National Party finance and commerce spokesperson Andrew Bayly, says he did not know if KiwiSaver Scheme managers had been consulted as the initiative was led by housing spokesperson Chris Bishop.
The National election promise will allow under-30-year-olds to use KiwiSaver for tenancy bonds.
Bishop announced the intention to students at Auckland University. Under it students would be able to transfer money from their KiwiSaver to Tenancy Services and return it to their savings when the tenancy ended. They would also be able to transfer the bond to a new tenancy. There is a five year cap.
“The demand came from younger people, and particularly our young Nationals who said that for a lot of people, coming up with a bond is really difficult. And so it was a demand driven policy,” says Bayly.
He says National was concerned that people don’t withdraw money and not return it to KiwiSaver.
“That's why we're going to take that discretion out of the hands of the individual wanting to access it. The money goes straight to the Tenancy Tribunal and gets paid straight back into the KiwiSaver. No doubt it will have some administration costs for KiwiSaver providers, but they're used to withdrawing money out of KiwiSaver. It's not something that they’re not used to doing.
Asked if he thought the policy erodes the originally intended purpose of KiwiSaver as a retirement scheme, he says that would be the case if the money could be withdrawn and not paid back.
“It can only be used this way once and it will be taken out for short periods of time.”
Kernel Wealth Management CEO Dean Anderson says he wasn’t aware of providers being asked about the policy.
He says while he hasn’t seen the full details to make a fully formed judgment, continual changes to non-critical KiwiSaver settings risk undermining the confidence in the scheme as a whole.
“It makes people question what rules changes may come next, therefore they distrust it – it only takes two minutes reading social media comments to see this.
Sharesies CEO Leighton Roberts acknowledges the difficulty of scraping together a tenancy bond.
“Rent bonds are definitely an affordability problem – but the proposed policy to let under-30s access their KiwiSaver for tenancy bonds isn’t the right solution for New Zealanders.
“KiwiSaver is a scheme to help people save for their future and by relaxing how to access this money will inevitably lead to a lower balance for retirement or buying a house.
“It’s important to note that paying for tenancy bonds isn’t ring fenced to just those under 30s, it’s impacting Kiwis of all ages.”
Simplicity CEO Sam Stubbs says it's a political decision and he doesn’t have a view whether it’s a good or bad idea.
“Clearly the youth wing of the party has said it is and the party is accommodating it. I’ll leave it up to the politicians to decide whether it would be sufficiently attractive to enough people.
“There are people who will say it’s a slippery slope. It’s one of many policies that seek to tap into KiwiSaver to make life easier. We’ve had hardships and first home withdrawals. KiwiSaver was designed as a retirement account. The more it becomes like a general saver account, the more it is deviating from its original purpose. But people shouldn’t confuse it with policies that take money out forever. It’s temporary so it’s more like a savings suspension.”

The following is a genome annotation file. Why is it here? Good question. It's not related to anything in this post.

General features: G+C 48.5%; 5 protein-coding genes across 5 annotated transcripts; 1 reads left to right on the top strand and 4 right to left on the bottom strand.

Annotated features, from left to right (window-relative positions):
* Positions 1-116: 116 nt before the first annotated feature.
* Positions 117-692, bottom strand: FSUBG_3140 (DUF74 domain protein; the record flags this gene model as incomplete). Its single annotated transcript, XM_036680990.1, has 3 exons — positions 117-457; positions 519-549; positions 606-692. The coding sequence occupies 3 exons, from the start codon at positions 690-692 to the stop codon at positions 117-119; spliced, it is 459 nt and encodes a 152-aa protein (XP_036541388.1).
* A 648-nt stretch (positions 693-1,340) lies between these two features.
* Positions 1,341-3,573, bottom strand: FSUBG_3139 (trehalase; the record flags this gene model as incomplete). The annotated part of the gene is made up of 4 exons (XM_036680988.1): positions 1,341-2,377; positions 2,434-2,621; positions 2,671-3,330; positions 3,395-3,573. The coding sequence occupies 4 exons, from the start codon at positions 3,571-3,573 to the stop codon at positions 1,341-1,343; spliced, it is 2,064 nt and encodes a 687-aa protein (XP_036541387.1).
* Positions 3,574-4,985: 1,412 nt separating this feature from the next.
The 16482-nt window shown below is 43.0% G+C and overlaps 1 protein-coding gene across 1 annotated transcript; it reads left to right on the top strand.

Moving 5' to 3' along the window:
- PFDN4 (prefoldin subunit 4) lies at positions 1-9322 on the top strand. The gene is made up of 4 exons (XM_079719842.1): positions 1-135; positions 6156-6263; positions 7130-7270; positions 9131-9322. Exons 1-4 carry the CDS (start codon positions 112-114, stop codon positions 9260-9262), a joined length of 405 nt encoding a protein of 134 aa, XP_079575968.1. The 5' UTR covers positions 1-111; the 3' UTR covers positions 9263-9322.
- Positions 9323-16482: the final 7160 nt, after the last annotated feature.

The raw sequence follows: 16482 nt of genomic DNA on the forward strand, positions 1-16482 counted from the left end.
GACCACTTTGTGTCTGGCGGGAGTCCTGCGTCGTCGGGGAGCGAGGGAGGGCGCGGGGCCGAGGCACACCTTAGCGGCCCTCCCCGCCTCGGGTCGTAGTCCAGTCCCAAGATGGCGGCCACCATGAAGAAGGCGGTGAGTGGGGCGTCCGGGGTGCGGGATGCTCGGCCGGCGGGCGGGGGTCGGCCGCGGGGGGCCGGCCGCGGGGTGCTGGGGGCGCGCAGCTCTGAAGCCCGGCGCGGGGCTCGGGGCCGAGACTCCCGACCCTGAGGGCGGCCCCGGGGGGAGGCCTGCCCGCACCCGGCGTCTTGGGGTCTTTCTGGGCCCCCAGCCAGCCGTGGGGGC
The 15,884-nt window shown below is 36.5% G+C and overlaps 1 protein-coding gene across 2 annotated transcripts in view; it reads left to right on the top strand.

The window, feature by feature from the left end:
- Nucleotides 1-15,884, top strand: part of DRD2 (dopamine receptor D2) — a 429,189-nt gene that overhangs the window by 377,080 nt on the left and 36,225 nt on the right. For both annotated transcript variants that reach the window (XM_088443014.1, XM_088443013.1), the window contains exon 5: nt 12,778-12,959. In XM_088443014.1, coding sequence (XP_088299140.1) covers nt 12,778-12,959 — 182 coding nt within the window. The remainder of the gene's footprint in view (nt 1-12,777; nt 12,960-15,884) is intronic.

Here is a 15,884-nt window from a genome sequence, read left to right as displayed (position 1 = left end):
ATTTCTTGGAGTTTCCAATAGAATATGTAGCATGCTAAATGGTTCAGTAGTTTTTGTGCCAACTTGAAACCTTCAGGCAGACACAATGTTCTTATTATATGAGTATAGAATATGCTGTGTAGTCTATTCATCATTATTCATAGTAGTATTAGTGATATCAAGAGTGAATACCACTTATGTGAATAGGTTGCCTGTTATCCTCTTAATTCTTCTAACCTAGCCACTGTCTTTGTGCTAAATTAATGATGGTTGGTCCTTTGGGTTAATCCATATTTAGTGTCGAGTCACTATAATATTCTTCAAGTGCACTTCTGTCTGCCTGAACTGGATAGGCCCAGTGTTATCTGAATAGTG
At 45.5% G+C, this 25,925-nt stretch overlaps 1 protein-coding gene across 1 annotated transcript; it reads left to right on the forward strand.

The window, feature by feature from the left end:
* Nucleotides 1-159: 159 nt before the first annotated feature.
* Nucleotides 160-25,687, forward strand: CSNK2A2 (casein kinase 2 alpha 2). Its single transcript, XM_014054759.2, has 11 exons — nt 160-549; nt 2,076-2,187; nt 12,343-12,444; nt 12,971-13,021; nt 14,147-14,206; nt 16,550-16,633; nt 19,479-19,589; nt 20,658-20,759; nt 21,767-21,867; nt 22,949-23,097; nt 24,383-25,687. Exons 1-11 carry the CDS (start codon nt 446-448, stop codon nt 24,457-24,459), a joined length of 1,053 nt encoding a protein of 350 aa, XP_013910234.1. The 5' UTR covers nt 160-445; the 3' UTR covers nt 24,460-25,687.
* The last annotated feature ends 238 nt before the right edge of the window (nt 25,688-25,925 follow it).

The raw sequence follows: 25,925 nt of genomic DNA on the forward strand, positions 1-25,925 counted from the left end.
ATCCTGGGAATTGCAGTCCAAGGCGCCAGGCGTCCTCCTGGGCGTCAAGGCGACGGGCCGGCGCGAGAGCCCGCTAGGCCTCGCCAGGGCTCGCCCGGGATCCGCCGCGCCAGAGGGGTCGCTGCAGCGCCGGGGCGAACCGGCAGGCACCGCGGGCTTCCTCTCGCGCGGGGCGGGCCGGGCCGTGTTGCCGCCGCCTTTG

Financial Services Council CEO Richard Klipin says, it should be of great concern to all Kiwis, however, it is a great way to start a wider conversation on longer term KiwiSaver policy settings, says the Chief Executive of the Financial Services Council Richard Klipin.
“The policy does address a real concern for young Kiwis with the Financial Services Council research showing young Kiwis are feeling the heat of the rising cost of living crisis impacting the country,” Richard Klipin said.
“Our recent financial resilience research found that younger Kiwis are disproportionately affected by cost of living issues. Our recent survey found 64% of respondents, aged 37 or below, worry about money daily, weekly or monthly, more than any other age group.
“At the FSC, we are committed to helping all Kiwis with their financial confidence and wellbeing to ensure more young New Zealanders are financially stable and resilient to make sure they have more and better housing options available to them.
National would have to amend the KiwiSaver Act 2006 which currently allows early withdrawal for five reasons; first home ownership, significant financial hardship, serious illness, life shortening congenital conditions and permanent emigration.
Anderson says he would like to know when politicians will start discussing policy settings that drive engagement and contributions into KiwiSaver.
“We need to be talking about increasing contributions and getting the policy settings in place that leverages the now $100b of capital into driving better outcomes for New Zealand and all Kiwis – not building a mindset of KiwiSaver being a transactions account.”
Bayly says KiwiSaver in general needs to be “looked at”.
“We've got to look at KiwiSaver in general, because the average balance in KiwiSaver is about $28,000. And that means many New Zealanders are not saving sufficiently for retirement. And if you look at the current estimates, it used to say that [for retirement] we needed anywhere between $400 to $800,000. Since then, we've had massive inflation and now it’s more between $500,000 and $1 million.
“For a lot of its education and encouraging people to do it. A lot of people don't pay KiwiSaver for different reasons and we need to make sure that many people are taking advantage of KiwiSaver.”